Organic Beef vs Natural Beef
Discerning consumers looking for alternatives to conventional commercially raised beef have two options; organic or natural meat.
Unlike producers of natural meat products, which use minimal processing and must keep their products free of preservatives and additives, organic producers must be certified annually for compliance with organic standards to raise, feed and process their livestock.
Organically raised cattle must be tracked from birth to consumption and organic regulations, implemented by the U.S. Department of Agriculture in 2002, ban antibiotics, growth hormones, steroids and animal bi-products from use in cattle feed. In addition, certified organic cattle are raised on land that remains in its natural state without the use of herbicides, pesticides, or synthetic fertilizers and have unrestricted outdoor access, receive humane treatment and are not raised in a feedlot.
All Natural Beef
The USDA’s definition of the word “natural” must appear in some form on the packaging of products making this claim. It is as follows:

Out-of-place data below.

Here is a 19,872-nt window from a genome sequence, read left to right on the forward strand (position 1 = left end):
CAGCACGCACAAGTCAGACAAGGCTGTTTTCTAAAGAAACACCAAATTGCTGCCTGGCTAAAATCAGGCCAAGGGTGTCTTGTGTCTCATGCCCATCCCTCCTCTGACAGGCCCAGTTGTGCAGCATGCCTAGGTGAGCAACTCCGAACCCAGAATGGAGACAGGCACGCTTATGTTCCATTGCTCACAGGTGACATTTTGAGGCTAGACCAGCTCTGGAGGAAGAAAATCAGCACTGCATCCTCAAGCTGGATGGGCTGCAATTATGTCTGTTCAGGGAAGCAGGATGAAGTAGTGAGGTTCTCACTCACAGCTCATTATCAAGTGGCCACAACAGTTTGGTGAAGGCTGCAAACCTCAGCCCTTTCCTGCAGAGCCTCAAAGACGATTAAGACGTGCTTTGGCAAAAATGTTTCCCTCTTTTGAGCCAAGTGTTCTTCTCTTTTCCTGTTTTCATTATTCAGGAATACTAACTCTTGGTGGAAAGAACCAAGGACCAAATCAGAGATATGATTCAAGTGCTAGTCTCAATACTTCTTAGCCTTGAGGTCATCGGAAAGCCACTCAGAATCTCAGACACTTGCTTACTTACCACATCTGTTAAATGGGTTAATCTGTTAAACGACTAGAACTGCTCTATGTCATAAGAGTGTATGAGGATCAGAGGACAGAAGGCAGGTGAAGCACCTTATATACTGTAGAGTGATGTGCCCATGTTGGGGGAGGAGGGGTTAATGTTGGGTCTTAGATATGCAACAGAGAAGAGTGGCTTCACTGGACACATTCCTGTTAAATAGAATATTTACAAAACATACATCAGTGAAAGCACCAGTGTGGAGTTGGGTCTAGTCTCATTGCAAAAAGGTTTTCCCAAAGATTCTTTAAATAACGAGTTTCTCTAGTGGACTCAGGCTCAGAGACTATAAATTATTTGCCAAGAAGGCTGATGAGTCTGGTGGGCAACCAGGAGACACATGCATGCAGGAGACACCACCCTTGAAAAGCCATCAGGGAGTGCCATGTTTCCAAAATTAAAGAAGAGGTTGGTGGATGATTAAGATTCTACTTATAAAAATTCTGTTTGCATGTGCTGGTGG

“Minimally processed. No artificial ingredients. USDA permits no preservatives in this product.”
Additionally, the USDA permits production claims, which indicate how the beef was raised and/or how it was produced and monitored.
According to the USDA Food Safety Inspection Service (FSIS), all fresh meat qualifies as “natural,” but those labeled “natural” cannot contain any artificial flavor or flavoring, coloring ingredient, chemical preservative, or any other artificial or synthetic ingredient; and the product and its ingredients are not more than minimally processed (ground, frozen or smoked, for example). Some companies promote their beef as “natural” because cattle were not exposed to antibiotics or hormones and were totally raised on a range instead of being “finished” in a feedlot.